“Burnout, a syndrome characterized by ‘emotional exhaustion, depersonalization and a decrease in self-fulfillment,’ is a result of chronic exposure to emotionally draining environments. (Abramson, A., et al., American Psychological Association, Vol. 52, No. 7, 2021). Burnout is a word that we’ve heard repeatedly in the past year, as we’ve all begun to recognize or experience it more and more due to the pandemic. However, burnout is something that has been a growing issue for decades and was brought to light during the pandemic. Parental burnout became an increasingly common concern, as our day-to-day routines completely shifted when lockdowns were put in place. Families were cooped up inside, parents had to take on even more responsibilities in addition to their normal tasks, and feelings of stress and anxiety continued to build. Parental burnout can be a scary thing to face, as unlike with job burnout, you can’t just take a vacation, or quit. Therefore, it’s more important than ever to talk about this phenomenon that is affecting so many, and how we can address it as a society. Below we discuss how to recognize parental burnout and steps you can take to help overcome it.
Identifying the Different Stages of Parental Burnout
It’s not always easy to identify parental burnout, as it starts subtly. The first stage is typically overwhelming exhaustion, which may look different depending on how old your children are. For parents of young children, it will often be physical exhaustion from running around the house, playing with them, taking care of them, etc. With teens or adolescents, parents are often more emotionally exhausted due to conflicts and difficult parenting decisions that come during these pivotal years in their children’s lives. The pandemic undoubtedly exacerbated the issue of exhaustion, as parents focused on child care and homeschool during the day, pushing their own work to later in the evening. As a result, they’d be more tired and stressed the next day, leading to chronic stress, irritability, and anxiety. This creates a vicious cycle that is hard to be broken. The next stage often includes parents distancing themselves from their children in an attempt to preserve energy. The symptoms tend to build on each other, just as they would with job burnout, leading parents to feel trapped. This leads to the third stage, which is a loss of fulfillment in parenting. While they, of course, still love their children, they can’t deal with the duties of being a parent anymore. This can cause parents to display neglectful or violent behavior, which is evidently harmful to a child’s wellbeing.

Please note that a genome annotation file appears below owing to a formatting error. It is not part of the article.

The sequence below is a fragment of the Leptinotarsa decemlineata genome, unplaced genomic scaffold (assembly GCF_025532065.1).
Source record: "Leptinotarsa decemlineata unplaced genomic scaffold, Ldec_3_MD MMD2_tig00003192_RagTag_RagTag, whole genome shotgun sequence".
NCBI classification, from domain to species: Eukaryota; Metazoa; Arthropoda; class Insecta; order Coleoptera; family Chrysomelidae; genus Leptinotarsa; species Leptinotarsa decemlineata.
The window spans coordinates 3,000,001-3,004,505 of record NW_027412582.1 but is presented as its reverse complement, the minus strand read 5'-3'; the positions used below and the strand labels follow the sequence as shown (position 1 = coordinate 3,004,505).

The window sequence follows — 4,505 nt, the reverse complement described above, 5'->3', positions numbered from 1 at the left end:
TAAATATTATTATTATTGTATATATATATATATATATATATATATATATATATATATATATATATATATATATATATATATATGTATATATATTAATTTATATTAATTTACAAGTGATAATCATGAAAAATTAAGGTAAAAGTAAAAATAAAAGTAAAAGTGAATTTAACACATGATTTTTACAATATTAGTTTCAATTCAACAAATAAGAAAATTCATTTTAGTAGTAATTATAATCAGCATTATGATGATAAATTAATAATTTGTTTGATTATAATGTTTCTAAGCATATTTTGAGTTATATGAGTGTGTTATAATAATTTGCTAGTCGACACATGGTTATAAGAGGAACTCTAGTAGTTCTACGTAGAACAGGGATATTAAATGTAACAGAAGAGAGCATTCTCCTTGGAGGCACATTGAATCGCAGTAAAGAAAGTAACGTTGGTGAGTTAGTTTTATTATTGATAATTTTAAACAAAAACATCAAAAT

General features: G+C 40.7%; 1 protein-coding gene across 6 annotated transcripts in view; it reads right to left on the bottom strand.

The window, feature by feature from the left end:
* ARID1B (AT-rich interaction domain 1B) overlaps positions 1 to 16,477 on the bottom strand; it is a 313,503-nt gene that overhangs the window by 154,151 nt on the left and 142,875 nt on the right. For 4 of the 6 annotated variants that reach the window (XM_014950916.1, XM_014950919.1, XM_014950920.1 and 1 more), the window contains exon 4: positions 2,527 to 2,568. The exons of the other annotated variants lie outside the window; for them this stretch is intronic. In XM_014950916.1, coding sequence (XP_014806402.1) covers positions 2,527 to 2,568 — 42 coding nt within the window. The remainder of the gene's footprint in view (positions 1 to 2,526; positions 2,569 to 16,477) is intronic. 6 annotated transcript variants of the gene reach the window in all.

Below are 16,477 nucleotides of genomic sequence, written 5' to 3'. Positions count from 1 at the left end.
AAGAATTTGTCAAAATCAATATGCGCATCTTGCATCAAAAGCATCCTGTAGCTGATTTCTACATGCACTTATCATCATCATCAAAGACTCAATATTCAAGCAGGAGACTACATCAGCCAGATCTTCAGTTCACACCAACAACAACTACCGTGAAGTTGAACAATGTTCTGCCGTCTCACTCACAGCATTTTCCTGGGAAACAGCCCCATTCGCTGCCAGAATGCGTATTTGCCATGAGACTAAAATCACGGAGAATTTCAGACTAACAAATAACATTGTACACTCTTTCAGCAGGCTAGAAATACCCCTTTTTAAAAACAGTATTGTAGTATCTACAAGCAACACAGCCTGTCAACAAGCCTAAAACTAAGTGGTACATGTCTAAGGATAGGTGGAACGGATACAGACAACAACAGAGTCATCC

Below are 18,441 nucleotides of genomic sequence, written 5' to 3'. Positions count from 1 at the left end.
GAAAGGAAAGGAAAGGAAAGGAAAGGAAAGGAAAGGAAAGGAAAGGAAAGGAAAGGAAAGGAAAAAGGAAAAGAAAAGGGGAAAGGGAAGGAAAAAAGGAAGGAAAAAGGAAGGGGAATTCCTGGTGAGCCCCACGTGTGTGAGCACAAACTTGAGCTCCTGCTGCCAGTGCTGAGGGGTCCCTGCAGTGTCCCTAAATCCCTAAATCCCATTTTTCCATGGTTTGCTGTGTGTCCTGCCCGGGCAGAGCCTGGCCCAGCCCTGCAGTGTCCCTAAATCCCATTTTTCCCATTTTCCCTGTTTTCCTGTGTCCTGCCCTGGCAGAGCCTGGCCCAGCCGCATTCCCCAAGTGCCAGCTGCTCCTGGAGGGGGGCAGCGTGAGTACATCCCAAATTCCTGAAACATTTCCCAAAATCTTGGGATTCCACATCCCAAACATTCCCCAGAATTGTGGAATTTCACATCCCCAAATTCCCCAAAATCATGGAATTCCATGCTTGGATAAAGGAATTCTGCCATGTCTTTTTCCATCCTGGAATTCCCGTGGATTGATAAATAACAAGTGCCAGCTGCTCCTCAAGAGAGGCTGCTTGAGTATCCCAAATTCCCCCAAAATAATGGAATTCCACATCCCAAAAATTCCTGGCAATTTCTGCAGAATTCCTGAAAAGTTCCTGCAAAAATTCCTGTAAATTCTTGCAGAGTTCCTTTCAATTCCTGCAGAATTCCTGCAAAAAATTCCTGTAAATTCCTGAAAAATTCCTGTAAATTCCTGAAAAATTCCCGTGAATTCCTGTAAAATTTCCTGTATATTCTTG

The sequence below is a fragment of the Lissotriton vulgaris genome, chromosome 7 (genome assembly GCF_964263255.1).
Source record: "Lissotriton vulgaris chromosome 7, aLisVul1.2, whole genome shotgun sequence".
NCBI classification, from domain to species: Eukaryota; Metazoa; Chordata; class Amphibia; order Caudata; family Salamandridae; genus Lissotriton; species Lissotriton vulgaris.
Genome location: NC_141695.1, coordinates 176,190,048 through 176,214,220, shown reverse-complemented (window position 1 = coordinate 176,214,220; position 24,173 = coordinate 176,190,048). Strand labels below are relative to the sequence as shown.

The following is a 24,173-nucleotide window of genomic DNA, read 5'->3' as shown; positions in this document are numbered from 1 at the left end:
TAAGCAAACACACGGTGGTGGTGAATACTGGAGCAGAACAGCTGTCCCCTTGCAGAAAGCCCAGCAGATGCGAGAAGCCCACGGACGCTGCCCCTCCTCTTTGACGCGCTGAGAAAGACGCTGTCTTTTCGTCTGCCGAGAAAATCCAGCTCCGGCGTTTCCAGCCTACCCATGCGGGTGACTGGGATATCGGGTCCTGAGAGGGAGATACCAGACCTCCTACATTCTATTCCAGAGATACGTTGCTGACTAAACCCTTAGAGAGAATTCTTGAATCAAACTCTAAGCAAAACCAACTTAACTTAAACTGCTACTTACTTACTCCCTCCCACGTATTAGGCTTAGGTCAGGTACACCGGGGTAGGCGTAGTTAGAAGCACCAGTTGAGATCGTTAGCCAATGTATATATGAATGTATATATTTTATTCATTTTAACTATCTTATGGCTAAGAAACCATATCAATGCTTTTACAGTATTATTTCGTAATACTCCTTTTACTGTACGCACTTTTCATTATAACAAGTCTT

How to Manage Parental Burnout
It is evident that parental burnout can be detrimental to everyone in the home. Therefore, it’s crucial to find ways to cope and address the issue.
First and foremost, it’s important to recognize and validate these feelings of burnout. Admitting that you’re struggling isn’t easy for anyone, and especially as a parent. For many, it comes with a sense of guilt, which prevents parents from having open and healthy conversations about these feelings. Opening up to other parents and gaining social support from those experiencing similar situations and feelings can be extremely helpful for coping. Burnout is much more common than parents realize, so normalizing the syndrome will help to remove some of the shame that parents feel about the situation.
Noticing Stress Levels
It’s important to note that among parents who have experienced burnout at the highest levels, lockdown and the pandemic alone wasn’t the only factor. In most cases, the parents experienced burnout based on how they viewed the pandemic. Those who went in with a negative view, thinking it would be a nightmare to have the kids home 24/7, experienced more feelings of exhaustion. When you’re feeling exhausted as a parent, it’s important to take a step back and look at your perspective to identify other sources of stress.
Taking Charge of Your Mental Health
Parental burnout is an overwhelming issue and you can prioritize your mental health by making small changes in the daily routine. It’s crucial to incorporate self-care into your daily routine (and we don’t mean booking a full spa day or week away- that isn’t always realistic). We’re talking about small breaks that can be practiced daily. Give yourself 5 minutes alone to just take deep breaths. Take a walk around the block. Find small increments of time where you can take microbreaks throughout the day to ground yourself and feel relaxed.
Room to Move Teaches Nonverbal Strategies that Can Be Incorporated into Microbreaks
As parental burnout continues to impact so many families, we’re here to help. As Isabelle Roskam said, “Burnout is the result of too much stress and the absence of resources to cope with it.” At Room to Move, we provide resources to help you reset the stress response through creative strategies. Our courses and family consultations teach nonverbal methods to manage stress through your daily routines. Learn more about what we offer or contact us today.